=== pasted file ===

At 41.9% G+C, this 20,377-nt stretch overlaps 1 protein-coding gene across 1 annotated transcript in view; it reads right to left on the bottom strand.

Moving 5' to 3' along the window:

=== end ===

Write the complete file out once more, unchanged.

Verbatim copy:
At 41.9% G+C, this 20,377-nt stretch overlaps 1 protein-coding gene across 1 annotated transcript in view; it reads right to left on the bottom strand.

Moving 5' to 3' along the window: